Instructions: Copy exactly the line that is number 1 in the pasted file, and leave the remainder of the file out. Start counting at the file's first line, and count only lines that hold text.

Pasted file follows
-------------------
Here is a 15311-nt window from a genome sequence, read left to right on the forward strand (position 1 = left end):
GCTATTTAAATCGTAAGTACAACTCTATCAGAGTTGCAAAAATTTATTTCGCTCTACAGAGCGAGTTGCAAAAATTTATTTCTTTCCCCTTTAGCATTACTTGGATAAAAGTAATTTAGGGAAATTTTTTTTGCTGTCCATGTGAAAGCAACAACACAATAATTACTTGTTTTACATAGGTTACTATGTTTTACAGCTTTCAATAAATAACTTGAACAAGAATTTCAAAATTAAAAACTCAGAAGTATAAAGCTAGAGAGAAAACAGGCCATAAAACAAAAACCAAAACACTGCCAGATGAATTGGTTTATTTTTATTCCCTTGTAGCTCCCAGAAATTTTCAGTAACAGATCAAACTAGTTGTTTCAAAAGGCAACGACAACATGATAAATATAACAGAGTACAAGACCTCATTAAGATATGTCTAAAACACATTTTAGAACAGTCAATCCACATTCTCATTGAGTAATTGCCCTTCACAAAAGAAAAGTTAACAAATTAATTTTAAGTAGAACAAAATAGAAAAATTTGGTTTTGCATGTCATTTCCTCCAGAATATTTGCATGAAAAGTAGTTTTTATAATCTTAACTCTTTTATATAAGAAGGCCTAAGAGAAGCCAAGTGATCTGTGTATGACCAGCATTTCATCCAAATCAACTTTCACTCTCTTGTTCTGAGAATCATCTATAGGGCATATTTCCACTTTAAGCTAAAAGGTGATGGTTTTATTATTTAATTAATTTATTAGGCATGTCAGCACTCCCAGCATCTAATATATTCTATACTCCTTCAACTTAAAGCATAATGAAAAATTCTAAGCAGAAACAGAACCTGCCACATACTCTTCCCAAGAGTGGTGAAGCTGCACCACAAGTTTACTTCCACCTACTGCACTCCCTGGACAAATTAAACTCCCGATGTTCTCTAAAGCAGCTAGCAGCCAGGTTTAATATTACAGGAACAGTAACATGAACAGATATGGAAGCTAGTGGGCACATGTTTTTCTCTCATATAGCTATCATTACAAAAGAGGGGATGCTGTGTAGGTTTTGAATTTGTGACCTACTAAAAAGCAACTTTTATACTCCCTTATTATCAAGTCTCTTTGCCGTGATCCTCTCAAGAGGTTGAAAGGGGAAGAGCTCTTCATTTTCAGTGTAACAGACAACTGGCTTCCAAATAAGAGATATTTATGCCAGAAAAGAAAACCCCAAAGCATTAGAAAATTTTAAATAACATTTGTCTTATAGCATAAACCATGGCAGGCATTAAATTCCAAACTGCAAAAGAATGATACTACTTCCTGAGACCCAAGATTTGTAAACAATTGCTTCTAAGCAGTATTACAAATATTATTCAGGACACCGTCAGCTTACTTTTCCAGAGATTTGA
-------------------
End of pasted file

Here is a 15311-nt window from a genome sequence, read left to right on the forward strand (position 1 = left end):